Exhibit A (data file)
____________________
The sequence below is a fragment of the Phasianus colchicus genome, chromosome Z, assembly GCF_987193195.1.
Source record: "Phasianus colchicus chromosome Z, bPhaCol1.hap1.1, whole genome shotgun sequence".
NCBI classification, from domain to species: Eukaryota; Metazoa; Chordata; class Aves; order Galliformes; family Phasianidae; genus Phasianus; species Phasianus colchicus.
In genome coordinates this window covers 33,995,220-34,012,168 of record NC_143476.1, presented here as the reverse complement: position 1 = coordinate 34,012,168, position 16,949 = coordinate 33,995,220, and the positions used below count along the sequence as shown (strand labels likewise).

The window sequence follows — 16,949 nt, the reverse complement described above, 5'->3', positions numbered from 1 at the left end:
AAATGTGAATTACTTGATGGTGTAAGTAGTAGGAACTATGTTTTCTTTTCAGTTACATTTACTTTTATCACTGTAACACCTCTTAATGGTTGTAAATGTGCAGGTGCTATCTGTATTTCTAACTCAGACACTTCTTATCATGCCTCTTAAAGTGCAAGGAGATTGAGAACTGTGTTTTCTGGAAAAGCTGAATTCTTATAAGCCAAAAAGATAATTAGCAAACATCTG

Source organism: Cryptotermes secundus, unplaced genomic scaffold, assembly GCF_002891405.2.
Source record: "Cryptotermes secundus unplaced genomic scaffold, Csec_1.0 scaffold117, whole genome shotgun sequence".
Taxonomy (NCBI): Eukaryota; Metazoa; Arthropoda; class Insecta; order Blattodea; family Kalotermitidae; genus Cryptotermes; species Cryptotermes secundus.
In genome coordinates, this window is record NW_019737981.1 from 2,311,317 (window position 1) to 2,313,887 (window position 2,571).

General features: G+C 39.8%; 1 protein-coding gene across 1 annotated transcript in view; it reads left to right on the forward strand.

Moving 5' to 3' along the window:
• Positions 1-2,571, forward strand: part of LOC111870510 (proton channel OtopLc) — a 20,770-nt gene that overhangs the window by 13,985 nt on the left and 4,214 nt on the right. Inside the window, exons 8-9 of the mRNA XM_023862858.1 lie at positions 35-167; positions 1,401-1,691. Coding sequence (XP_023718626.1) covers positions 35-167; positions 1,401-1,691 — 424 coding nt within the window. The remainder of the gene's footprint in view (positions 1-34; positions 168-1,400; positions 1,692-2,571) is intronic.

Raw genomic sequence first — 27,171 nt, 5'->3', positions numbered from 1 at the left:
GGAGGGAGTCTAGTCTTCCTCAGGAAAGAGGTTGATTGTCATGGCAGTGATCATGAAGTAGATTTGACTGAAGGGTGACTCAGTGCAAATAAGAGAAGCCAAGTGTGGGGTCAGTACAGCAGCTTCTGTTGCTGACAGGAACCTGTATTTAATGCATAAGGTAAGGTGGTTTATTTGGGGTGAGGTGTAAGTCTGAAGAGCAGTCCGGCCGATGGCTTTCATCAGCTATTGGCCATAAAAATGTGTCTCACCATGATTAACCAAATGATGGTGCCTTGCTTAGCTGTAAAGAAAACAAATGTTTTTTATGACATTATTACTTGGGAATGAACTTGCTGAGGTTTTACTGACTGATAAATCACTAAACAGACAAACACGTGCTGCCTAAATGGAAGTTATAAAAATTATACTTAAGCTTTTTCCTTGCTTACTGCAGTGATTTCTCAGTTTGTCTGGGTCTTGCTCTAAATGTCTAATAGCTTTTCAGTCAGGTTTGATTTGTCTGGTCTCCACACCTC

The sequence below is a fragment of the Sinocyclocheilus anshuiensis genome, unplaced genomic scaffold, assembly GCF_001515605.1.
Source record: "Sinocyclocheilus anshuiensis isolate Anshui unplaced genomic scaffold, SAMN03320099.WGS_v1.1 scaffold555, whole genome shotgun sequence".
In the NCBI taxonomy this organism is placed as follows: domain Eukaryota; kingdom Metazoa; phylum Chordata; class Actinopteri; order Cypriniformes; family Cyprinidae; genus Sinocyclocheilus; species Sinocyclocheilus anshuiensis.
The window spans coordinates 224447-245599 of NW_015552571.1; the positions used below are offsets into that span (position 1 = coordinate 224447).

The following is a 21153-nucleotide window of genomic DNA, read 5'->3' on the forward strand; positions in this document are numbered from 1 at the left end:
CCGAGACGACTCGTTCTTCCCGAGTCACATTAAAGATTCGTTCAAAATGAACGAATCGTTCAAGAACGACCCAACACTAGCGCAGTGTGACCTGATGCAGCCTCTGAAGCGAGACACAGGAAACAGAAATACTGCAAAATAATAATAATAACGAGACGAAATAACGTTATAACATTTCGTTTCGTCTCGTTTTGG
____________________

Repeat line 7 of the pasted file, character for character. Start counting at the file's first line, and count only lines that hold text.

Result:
Source organism: Cryptotermes secundus, unplaced genomic scaffold, assembly GCF_002891405.2.